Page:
Contagious Equine Metritis: Culture and Diagnosis

One of the most difficult problems in diagnosing contagious equine metritis (CEM) is isolating the organism from heavily contaminated sites in the stallion and mare. CEM is caused by Taylorella equigenitalis, a Gram-negative bacterium, which is found on the genitalia of mares and stallions, as are many other species of bacteria (and some fungi). When you take a swab from a mare or stallion to try and culture T. equigenitalis, these other organisms can (and probably will) contaminate your swab.

Mare CEM video

Watch the CEM testing and treatment protocol for mares and stallions.

If the laboratory doesn't culture the swab sample properly (on the correct medium, under the proper conditions, and for required amount of time), you are very likely to get considerable growth of organisms other than T. equigenitalis, which can obscure the presence of this bacterium (this is called overgrowth). As a result, you will be unable to tell if the horse has CEM .

CEM has been considered a foreign animal disease in the United States for many years, although there have been cases found in this country in the past. Currently there is a nationwide investigation ongoing to trace and test stallions and mares that might have been exposed to T. equigenitalis, which can cause temporary infertility and very rarely, abortion in mares.

According to the federal government's Animal Plant Health Inspection Service (APHIS); Veterinary Sciences:

  • Four positive stallions are in Kentucky.  
  • Three positive stallions are in Indiana.  
  • In addition to the seven positive stallions, authorities have located 265 exposed (to be considered "exposed," the horse was on the premises in Kentucky where the first case was discovered and/or was bred to a CEM-positive horse) horses, including 30 stallions and 242 mares. All CEM-positive horses, and all exposed horses that have been located, are currently under quarantine or hold order. Testing and/or treatment protocols are being put into action for all located horses.
  • At least 94 additional horses are actively being traced.
  • Owners of these horses are located in at least 38 states.

In the Lab

Swabs from stallions or mares being tested for CEM must be handled properly and tested at a USDA-approved laboratory, of which there are 16 currently in the United States besides the National Veterinary Sciences Laboratory in Ames, Iowa.

A special selective medium was developed in the United States in the early 1980s that includes a number of antimicrobials that reduce or eliminate the growth of most organisms except T. equigenitalis. The great value of this special medium is that it allows the growth of streptomycin-sensitive, as well as streptomycin-resistant, strains of the CEM organism (see image below).

One of the most common organisms that can be cultured from the reproductive tracts of stallions and mares is Proteus mirabilis. It grows quickly in an aerobic (with oxygen) environment. CEM, on the other hand, grows slowly in the laboratory and needs exposure to 5-10% carbon dioxide for growth to take place. So, if the appropriate medium is not used when attempting isolation of T. equigenitalis, you will likely end up with a petri dish that is overgrown with Proteus or some other organism that grow much more rapidly than the colonies of CEM (see image).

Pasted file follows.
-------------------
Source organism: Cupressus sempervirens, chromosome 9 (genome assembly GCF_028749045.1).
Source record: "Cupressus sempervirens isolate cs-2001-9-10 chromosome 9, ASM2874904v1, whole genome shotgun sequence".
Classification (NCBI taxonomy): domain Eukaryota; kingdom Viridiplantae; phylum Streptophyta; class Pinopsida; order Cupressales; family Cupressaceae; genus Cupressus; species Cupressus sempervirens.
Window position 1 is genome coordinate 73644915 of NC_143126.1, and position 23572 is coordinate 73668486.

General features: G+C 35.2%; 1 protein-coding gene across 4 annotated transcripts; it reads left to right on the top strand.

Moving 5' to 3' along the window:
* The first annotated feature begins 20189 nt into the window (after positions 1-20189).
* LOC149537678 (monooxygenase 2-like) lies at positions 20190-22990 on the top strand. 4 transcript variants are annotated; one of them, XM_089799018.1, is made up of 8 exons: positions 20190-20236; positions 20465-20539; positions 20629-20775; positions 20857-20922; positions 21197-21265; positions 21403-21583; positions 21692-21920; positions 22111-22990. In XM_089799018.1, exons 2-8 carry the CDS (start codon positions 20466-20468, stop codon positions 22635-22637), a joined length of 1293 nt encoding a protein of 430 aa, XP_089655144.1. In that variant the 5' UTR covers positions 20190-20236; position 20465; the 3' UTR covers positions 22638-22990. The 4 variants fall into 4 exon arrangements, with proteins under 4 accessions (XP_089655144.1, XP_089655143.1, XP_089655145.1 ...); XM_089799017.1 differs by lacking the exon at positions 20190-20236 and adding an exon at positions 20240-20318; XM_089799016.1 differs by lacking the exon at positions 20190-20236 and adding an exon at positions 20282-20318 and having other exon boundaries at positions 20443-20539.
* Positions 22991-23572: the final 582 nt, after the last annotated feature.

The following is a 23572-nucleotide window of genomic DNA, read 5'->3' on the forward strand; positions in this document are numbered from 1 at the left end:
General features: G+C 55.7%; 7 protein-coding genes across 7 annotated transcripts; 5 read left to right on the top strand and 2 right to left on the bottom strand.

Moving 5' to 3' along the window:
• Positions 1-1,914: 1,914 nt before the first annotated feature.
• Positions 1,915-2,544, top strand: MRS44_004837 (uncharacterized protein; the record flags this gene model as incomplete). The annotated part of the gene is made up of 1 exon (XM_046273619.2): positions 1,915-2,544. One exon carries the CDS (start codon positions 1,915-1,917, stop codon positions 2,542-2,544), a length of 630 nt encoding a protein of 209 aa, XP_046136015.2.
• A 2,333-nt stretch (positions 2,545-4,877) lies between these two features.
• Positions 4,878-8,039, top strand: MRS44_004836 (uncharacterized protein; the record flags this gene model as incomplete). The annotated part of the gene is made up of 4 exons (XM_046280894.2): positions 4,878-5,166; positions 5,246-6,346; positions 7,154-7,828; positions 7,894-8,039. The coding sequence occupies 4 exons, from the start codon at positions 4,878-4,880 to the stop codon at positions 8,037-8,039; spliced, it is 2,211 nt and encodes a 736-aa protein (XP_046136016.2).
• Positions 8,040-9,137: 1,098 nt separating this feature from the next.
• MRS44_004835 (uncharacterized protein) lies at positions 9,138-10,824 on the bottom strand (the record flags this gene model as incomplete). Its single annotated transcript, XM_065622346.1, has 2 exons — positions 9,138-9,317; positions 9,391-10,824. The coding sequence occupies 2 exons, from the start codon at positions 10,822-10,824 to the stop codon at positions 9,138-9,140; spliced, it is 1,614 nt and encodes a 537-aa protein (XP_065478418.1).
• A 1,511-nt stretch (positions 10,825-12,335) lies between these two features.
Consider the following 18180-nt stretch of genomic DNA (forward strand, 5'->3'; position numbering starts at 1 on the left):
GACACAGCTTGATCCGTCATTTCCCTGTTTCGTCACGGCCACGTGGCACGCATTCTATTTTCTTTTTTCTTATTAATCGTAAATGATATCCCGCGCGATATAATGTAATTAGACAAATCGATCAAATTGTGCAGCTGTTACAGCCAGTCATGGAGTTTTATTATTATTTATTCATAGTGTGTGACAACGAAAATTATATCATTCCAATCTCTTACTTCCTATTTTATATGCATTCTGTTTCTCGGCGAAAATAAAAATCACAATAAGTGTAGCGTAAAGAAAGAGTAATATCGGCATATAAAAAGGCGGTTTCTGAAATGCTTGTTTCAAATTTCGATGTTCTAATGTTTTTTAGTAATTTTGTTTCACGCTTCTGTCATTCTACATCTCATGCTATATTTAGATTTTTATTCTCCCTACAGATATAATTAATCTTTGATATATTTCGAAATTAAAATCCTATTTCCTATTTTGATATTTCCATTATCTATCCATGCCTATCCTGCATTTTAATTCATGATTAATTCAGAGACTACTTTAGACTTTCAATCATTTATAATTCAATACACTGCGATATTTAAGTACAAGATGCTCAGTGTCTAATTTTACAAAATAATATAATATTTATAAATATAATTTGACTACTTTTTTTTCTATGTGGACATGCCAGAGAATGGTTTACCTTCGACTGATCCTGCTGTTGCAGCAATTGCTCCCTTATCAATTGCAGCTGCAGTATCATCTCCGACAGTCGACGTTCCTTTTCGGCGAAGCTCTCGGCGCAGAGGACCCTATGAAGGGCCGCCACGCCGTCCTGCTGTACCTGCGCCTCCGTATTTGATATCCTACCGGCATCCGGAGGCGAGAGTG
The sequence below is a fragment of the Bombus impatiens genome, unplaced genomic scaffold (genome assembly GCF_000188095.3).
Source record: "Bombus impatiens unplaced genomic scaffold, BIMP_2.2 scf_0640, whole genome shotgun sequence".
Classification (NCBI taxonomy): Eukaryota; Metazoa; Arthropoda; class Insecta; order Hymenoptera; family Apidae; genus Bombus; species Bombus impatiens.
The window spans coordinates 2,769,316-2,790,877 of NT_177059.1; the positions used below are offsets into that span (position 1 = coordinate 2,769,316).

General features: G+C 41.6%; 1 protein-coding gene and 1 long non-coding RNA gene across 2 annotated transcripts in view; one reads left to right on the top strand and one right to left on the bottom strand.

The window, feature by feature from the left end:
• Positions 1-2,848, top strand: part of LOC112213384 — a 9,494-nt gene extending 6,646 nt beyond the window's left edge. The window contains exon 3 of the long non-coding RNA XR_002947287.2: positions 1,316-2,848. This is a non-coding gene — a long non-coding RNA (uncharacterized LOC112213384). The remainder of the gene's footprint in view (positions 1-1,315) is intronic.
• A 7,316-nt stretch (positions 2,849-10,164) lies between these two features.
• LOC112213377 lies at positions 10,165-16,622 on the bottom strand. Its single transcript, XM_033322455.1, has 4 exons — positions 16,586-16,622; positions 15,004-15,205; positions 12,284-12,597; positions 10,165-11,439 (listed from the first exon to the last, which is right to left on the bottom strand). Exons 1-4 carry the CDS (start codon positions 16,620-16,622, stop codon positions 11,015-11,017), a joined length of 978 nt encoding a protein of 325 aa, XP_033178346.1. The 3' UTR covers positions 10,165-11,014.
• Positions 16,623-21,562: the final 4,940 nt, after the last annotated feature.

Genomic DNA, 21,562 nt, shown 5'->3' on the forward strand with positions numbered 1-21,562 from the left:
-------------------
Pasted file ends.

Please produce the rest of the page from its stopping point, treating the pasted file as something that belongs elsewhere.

Read more articles on CEM at  

Contributing to this article was Peter Timoney, PhD, FRCVS, of the University of Kentucky's Gluck Equine Research Center and an expert on CEM.

Cultures for CEM
Which of these inoculated culture plates show that a swab from a stallion (or mare) has T. equigenitalis? In the case of Plates A and B, neither medium contains any antimicrobials, with the result that there is major overgrowth with other organisms that contaminated the swab sample. Gram-positive/negative bacterial colonies take up two-thirds to three-quarters of the plates. Someone very familiar with CEM growth might note a few suspicious colonies at the top of the Plate A and at about 5 o'clock on Plate B, but these might not be recognized by personnel in most laboratories.

Plate C contains streptomycin, which controls the growth of contaminating gram-negative bacteria, enabling strep-resistant bacteria to grow out. This plate has very faint bacterial growth in upper part of the plate with some contamination in the lower half.

Plate D is the selective medium that has been used for 20-25 years to enable detection of both strep-resistant and -sensitive strains of T. equigenitalis. The medium contains several antimicrobials that allow the isolation of T. equigenitalis with little or no growth of other organisms. This medium, which was developed in early 1980s, is now widely recommended when attempting isolation of this bacterium. (For more information see the chapter on CEM in the OIE Manual of Diagnostic Tests and Vaccines for Terrestrial Animals, 6th ed.) If you don't use the proper media, under the appropriate conditions of cultivation, and for the requisite amount of time, T. equigenitalis present in a set of swabs will be unable to grow and might very well not be detected

About the Author

Kimberly S. Brown

Kimberly S. Brown was the Publisher/Editor of The Horse: Your Guide To Equine Health Care from June 2008 to March 2010, and she served in various positions at Blood-Horse Publications since 1980.

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